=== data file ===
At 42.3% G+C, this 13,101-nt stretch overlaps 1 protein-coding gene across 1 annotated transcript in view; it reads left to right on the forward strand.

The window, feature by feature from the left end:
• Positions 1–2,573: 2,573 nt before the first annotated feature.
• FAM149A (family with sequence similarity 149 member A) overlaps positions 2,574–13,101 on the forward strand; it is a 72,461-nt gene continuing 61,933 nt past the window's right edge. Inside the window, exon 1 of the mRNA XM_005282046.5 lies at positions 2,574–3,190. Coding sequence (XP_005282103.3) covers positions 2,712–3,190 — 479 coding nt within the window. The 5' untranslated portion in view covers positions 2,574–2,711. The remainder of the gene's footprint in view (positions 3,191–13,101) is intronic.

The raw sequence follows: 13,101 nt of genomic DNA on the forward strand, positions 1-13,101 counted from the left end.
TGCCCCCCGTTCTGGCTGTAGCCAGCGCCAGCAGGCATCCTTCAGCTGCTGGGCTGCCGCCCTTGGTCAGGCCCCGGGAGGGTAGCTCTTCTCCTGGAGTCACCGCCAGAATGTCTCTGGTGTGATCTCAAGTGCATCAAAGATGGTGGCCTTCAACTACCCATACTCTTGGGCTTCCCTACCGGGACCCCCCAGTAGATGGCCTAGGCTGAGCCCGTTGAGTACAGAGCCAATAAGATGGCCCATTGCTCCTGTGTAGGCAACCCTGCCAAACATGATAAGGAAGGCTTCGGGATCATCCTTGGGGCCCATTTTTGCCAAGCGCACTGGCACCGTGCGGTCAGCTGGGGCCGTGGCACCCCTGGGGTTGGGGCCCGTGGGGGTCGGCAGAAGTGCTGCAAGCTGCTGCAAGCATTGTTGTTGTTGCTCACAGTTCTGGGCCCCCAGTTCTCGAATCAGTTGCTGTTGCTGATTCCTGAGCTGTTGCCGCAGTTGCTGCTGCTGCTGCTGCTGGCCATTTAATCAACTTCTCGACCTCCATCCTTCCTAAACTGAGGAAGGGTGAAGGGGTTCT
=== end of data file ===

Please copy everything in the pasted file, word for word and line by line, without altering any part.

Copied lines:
At 42.3% G+C, this 13,101-nt stretch overlaps 1 protein-coding gene across 1 annotated transcript in view; it reads left to right on the forward strand.

The window, feature by feature from the left end:
• Positions 1–2,573: 2,573 nt before the first annotated feature.
• FAM149A (family with sequence similarity 149 member A) overlaps positions 2,574–13,101 on the forward strand; it is a 72,461-nt gene continuing 61,933 nt past the window's right edge. Inside the window, exon 1 of the mRNA XM_005282046.5 lies at positions 2,574–3,190. Coding sequence (XP_005282103.3) covers positions 2,712–3,190 — 479 coding nt within the window. The 5' untranslated portion in view covers positions 2,574–2,711. The remainder of the gene's footprint in view (positions 3,191–13,101) is intronic.

The raw sequence follows: 13,101 nt of genomic DNA on the forward strand, positions 1-13,101 counted from the left end.
TGCCCCCCGTTCTGGCTGTAGCCAGCGCCAGCAGGCATCCTTCAGCTGCTGGGCTGCCGCCCTTGGTCAGGCCCCGGGAGGGTAGCTCTTCTCCTGGAGTCACCGCCAGAATGTCTCTGGTGTGATCTCAAGTGCATCAAAGATGGTGGCCTTCAACTACCCATACTCTTGGGCTTCCCTACCGGGACCCCCCAGTAGATGGCCTAGGCTGAGCCCGTTGAGTACAGAGCCAATAAGATGGCCCATTGCTCCTGTGTAGGCAACCCTGCCAAACATGATAAGGAAGGCTTCGGGATCATCCTTGGGGCCCATTTTTGCCAAGCGCACTGGCACCGTGCGGTCAGCTGGGGCCGTGGCACCCCTGGGGTTGGGGCCCGTGGGGGTCGGCAGAAGTGCTGCAAGCTGCTGCAAGCATTGTTGTTGTTGCTCACAGTTCTGGGCCCCCAGTTCTCGAATCAGTTGCTGTTGCTGATTCCTGAGCTGTTGCCGCAGTTGCTGCTGCTGCTGCTGCTGGCCATTTAATCAACTTCTCGACCTCCATCCTTCCTAAACTGAGGAAGGGTGAAGGGGTTCT